There's a perfectly good reason why Fred Astaire and Ginger Rogers made nine films together between 1933 and 1939 – the pairing worked! Astaire's toe-tappin' class was complemented perfectly by the light-hearted comedic charms of his female co-star, and that he and Rogers never overshadowed each other was crucial to the success of their collaborations. 'A Damsel in Distress (1937)' sees Astaire, for the first time since his debut, momentarily set adrift from this celebrated partnership. It's a pleasant and enjoyable musical comedy, but it doesn't entirely work because Fred is clearly the main attraction, creating an imbalance of tone that feels somehow unsatisfying. Joan Fontaine, in an early role, fills in as the primary romantic interest; she's not particularly convincing here – but, geez, she's gorgeous! – and her charms would carry her along sufficiently until her superb star-making performance in Alfred Hitchcock's 'Rebecca (1940).' Husband-and-wife vaudeville duo George Burns and Gracie Allen provide most of the welcome comic relief, which is basically an extension of their popular stage act.

'A Damsel in Distress' was directed by George Stevens {who had previously worked with Astaire in 'Swing Time (1936)} and adapted by P.G. Wodehouse from his own 1919 novel. Jerry Halliday (Astaire) is a famous American dancer, frustrated by all his publicity, who falls in love with the beautiful Lady Alyce Marshmorton (Fontaine), whom he believes has inexplicably fallen in love with him. What Jerry doesn't realise is that Lady Alyce has actually fallen in love with a different (unseen) American, and that he is being misled by the staff at Tottney Castle, who have placed bets on who their mistress will eventually marry. Reginald Gardiner hilariously hams it up as Keggs, the scheming butler who apparently can't resist belting out an opera when the appropriate music starts playing. Burns and Allen provide the necessary supporting back-up (even matching Astaire step-for-step in the "Fun House" musical number), with the latter playing the ditsy eccentric with perfect composure, utilising more cringeworthy puns than Groucho Marx in 'Duck Soup (1933).'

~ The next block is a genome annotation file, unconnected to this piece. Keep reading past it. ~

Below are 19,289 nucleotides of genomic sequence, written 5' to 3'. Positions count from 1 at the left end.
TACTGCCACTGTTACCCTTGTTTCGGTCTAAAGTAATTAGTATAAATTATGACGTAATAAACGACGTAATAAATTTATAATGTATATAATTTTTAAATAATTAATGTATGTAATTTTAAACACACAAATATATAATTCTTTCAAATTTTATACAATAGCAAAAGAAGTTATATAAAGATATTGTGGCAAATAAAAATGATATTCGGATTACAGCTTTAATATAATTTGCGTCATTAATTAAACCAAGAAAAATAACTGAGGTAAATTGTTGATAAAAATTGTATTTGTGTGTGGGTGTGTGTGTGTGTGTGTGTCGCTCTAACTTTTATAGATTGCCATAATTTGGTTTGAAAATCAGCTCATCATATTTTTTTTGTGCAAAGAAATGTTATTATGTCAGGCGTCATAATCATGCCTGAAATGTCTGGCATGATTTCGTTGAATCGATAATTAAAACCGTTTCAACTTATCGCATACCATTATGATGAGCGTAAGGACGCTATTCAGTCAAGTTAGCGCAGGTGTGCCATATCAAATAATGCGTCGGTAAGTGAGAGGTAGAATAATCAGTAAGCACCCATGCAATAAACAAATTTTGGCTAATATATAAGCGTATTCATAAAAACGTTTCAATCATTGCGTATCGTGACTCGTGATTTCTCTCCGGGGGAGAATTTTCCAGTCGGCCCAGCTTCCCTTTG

George Gershwin played a significant role in getting Stevens' film made in the first place, and his songs were completed before script-work actually began. Tragically, the composer died from a brain tumour before production was completed. There were not quite as many musical numbers as I had expected, and very few stood out in my memory like Astaire's greatest tunes. Nevertheless, the "Fun House" number was an elaborate, precisely-orchestrated dance sequence, making superb use of reflections, moving sets and confined spaces. Most memorable of all was Astaire's rendition of "A Foggy Day (In London Town)," performed as the actor traipses gracefully through a fog-ridden forest. Joan Fontaine was the first actress to admit her insufficient capacity to play a convincing terpsichorean, and so she only attempts it once, and, all things considered, she doesn't embarrass herself all that much. She is, of course, always a joy to watch, but her character's "I love you… now I hate you… no, wait, I love you again" routine is overdone and unpersuasive.